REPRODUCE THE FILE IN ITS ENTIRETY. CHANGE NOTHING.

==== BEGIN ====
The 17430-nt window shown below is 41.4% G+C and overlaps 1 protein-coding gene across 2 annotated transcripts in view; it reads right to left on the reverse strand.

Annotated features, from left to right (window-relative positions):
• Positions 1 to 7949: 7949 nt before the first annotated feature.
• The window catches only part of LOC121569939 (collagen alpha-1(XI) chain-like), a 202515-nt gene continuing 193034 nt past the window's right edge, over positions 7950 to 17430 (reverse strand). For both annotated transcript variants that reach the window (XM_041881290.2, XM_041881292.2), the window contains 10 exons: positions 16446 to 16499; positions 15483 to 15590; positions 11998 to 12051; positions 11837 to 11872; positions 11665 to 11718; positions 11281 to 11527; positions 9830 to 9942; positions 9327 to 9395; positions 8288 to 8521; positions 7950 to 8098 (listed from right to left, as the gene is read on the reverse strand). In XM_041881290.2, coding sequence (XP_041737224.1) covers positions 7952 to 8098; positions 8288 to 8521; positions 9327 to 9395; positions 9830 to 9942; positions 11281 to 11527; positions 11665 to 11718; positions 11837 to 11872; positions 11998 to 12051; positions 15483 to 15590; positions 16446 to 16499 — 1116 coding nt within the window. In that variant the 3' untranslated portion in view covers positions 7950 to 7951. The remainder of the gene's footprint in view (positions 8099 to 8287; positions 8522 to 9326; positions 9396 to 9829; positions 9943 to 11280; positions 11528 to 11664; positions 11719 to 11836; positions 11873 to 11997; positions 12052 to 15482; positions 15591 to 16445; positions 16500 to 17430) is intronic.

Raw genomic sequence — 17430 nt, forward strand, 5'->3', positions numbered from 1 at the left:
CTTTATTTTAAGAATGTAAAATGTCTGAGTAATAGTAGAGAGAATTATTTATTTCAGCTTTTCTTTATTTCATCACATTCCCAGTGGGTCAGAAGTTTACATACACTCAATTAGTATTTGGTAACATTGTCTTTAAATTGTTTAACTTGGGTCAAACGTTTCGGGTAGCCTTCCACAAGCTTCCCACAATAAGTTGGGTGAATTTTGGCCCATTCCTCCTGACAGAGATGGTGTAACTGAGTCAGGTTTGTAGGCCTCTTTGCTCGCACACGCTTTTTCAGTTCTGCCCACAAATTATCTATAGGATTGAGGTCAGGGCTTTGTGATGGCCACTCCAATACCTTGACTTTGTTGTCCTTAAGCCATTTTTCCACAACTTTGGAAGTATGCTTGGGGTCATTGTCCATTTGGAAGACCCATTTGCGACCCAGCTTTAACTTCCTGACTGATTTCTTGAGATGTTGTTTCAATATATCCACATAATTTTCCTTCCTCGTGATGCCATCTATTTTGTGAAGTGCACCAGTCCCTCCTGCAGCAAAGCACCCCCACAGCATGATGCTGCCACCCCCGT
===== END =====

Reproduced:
The 17430-nt window shown below is 41.4% G+C and overlaps 1 protein-coding gene across 2 annotated transcripts in view; it reads right to left on the reverse strand.

Annotated features, from left to right (window-relative positions):
• Positions 1 to 7949: 7949 nt before the first annotated feature.
• The window catches only part of LOC121569939 (collagen alpha-1(XI) chain-like), a 202515-nt gene continuing 193034 nt past the window's right edge, over positions 7950 to 17430 (reverse strand). For both annotated transcript variants that reach the window (XM_041881290.2, XM_041881292.2), the window contains 10 exons: positions 16446 to 16499; positions 15483 to 15590; positions 11998 to 12051; positions 11837 to 11872; positions 11665 to 11718; positions 11281 to 11527; positions 9830 to 9942; positions 9327 to 9395; positions 8288 to 8521; positions 7950 to 8098 (listed from right to left, as the gene is read on the reverse strand). In XM_041881290.2, coding sequence (XP_041737224.1) covers positions 7952 to 8098; positions 8288 to 8521; positions 9327 to 9395; positions 9830 to 9942; positions 11281 to 11527; positions 11665 to 11718; positions 11837 to 11872; positions 11998 to 12051; positions 15483 to 15590; positions 16446 to 16499 — 1116 coding nt within the window. In that variant the 3' untranslated portion in view covers positions 7950 to 7951. The remainder of the gene's footprint in view (positions 8099 to 8287; positions 8522 to 9326; positions 9396 to 9829; positions 9943 to 11280; positions 11528 to 11664; positions 11719 to 11836; positions 11873 to 11997; positions 12052 to 15482; positions 15591 to 16445; positions 16500 to 17430) is intronic.

Raw genomic sequence — 17430 nt, forward strand, 5'->3', positions numbered from 1 at the left:
CTTTATTTTAAGAATGTAAAATGTCTGAGTAATAGTAGAGAGAATTATTTATTTCAGCTTTTCTTTATTTCATCACATTCCCAGTGGGTCAGAAGTTTACATACACTCAATTAGTATTTGGTAACATTGTCTTTAAATTGTTTAACTTGGGTCAAACGTTTCGGGTAGCCTTCCACAAGCTTCCCACAATAAGTTGGGTGAATTTTGGCCCATTCCTCCTGACAGAGATGGTGTAACTGAGTCAGGTTTGTAGGCCTCTTTGCTCGCACACGCTTTTTCAGTTCTGCCCACAAATTATCTATAGGATTGAGGTCAGGGCTTTGTGATGGCCACTCCAATACCTTGACTTTGTTGTCCTTAAGCCATTTTTCCACAACTTTGGAAGTATGCTTGGGGTCATTGTCCATTTGGAAGACCCATTTGCGACCCAGCTTTAACTTCCTGACTGATTTCTTGAGATGTTGTTTCAATATATCCACATAATTTTCCTTCCTCGTGATGCCATCTATTTTGTGAAGTGCACCAGTCCCTCCTGCAGCAAAGCACCCCCACAGCATGATGCTGCCACCCCCGT